A while back, we asked readers to send in some “horror show” examples of bad interview questions — and oh, the response we got! Here are some of our favorites, along with commentary from those who submitted them.
“If you were a carousel, what type of music would you play?”
One of our managers proposed this question. It still makes me laugh, but only because it was never used in the actual interview!
“Who cuts the lawn in your family, you or your husband?”
The CFO asked me this one when I was interviewing for an administrative assistant position at an insurance company in the early 1990s.
“Does your spouse support your efforts to enter this profession?”
During an interview for a position as a police officer, I answered that question saying that I was hopeful my husband would “come around.” When told that I did not pass the interview, I contacted HR for feedback. The director, a man, acknowledged that while the panel liked my overall answers, they were concerned by my answer to the “spouse support” question. (They justified this question by stating that there is a high divorce rate in this profession.)
The director then asked, “What will you do if your husband ultimately does not support you?” I replied that that I wouldn’t divorce him. The director said that he agreed with the decision to reject me because he certainly wouldn’t want his wife to be a cop.
“How do you handle rumors and gossip in the workplace, especially if it is about you?”
I gave my answer but asked them, “Is there a problem with rumors and gossip in this office?” I respectfully declined their offer of employment — it must have been pretty bad if they were asking that question during the interview!
“How many children do you have?”
My daughter was also asked “What will you do for child care?” and “Who carries the medical insurance, you or your husband?” The interview was conducted by a team and not one of them objected or reacted when the questions were asked.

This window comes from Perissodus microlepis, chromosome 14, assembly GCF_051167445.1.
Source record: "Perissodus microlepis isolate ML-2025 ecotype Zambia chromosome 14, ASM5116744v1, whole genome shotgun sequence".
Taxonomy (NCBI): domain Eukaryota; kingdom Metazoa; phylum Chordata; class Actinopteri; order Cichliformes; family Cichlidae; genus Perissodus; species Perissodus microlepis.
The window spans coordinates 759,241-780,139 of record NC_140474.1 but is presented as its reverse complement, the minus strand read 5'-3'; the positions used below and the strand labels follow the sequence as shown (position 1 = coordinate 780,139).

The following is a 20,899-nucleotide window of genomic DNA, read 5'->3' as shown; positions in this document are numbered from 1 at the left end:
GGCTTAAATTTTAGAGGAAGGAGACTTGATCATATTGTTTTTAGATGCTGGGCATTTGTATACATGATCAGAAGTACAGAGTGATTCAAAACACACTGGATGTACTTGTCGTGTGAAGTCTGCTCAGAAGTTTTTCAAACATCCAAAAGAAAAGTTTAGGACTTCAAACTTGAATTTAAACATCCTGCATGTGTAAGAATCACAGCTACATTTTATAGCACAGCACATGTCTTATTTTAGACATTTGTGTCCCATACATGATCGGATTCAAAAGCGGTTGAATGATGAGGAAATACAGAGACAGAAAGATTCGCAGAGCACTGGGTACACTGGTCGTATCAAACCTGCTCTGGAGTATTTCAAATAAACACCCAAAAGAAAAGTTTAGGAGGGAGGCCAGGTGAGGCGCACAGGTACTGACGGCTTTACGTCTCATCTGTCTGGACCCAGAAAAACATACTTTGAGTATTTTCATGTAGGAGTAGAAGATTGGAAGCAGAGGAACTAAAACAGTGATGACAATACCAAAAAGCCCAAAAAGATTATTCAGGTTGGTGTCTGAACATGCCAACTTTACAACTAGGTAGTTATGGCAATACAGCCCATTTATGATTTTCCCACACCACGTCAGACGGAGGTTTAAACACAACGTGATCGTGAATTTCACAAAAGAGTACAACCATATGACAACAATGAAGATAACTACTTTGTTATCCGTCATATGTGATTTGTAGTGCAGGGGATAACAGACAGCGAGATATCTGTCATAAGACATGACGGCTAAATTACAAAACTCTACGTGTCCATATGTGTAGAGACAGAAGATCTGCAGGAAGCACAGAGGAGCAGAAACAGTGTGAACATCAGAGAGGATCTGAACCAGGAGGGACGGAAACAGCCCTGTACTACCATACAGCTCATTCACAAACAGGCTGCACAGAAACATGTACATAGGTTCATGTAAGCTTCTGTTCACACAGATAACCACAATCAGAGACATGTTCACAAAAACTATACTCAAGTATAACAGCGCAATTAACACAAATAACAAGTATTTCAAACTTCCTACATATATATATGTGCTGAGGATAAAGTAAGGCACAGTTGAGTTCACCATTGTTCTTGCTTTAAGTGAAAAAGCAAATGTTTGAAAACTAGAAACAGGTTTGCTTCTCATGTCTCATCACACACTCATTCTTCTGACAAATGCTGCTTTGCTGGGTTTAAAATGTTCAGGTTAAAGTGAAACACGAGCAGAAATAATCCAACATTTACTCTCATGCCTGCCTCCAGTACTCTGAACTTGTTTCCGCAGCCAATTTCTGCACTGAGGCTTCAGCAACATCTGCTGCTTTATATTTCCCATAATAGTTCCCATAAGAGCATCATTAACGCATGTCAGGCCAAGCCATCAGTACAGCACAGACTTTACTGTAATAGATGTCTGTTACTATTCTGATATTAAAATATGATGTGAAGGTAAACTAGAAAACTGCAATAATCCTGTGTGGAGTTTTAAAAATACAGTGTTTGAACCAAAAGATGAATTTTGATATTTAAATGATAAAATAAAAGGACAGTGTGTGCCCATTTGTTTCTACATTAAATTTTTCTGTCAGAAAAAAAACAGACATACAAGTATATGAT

“If I were to ask your husband if you have a bad time during PMS, what would he say?”
Being young and really needing the job, I told him he would say that I was fine. He then explained that they had a secretary that “once a month” would be so cranky no one could even talk to her.
“If you were a vegetable, what would you be?”
I was too flabbergasted to respond to this CEO’s question, but I got the position.
“I see on your resume that all your previous experience is out of town. What brings you to this town?”
This question was asked of my wife. It was a military town, and the point was to see if I was in the military.
“Does your parents’ house have a swimming pool?”
My 16-year-old was also asked, “What kind of car do you drive?” and “Are your parents divorced?”
“So when did you graduate from college?”
I took some time off of school, so if the interviewer was fishing for my age, she got it wrong!
“Are you wearing a skirt or pants?”
A male interviewer seated at his desk asked me this one. Then he asked me to stand up. He then took notes about it. I was flabbergasted. I didn’t get the job.
“What is the limit that you could earn under Social Security without losing any benefits?”
Not knowing any better, my husband told the interviewer that he could earn any amount because he was of full retirement age. He did not get the job.
“So, you are getting married soon — does that mean you will be leaving us to go have a baby?”
I got this question from a company president in the late 1980s.
“Do you live with anyone?”
I asked how that question was relevant to the position. The interviewer said that I could not possibly afford to rent or buy on my own. I said nothing. I think she was trying to get me to say that I was living with my boyfriend, which I was. I didn’t get the job. The company went under a few years later.
Tomorrow, the flip side: Some good interview questions.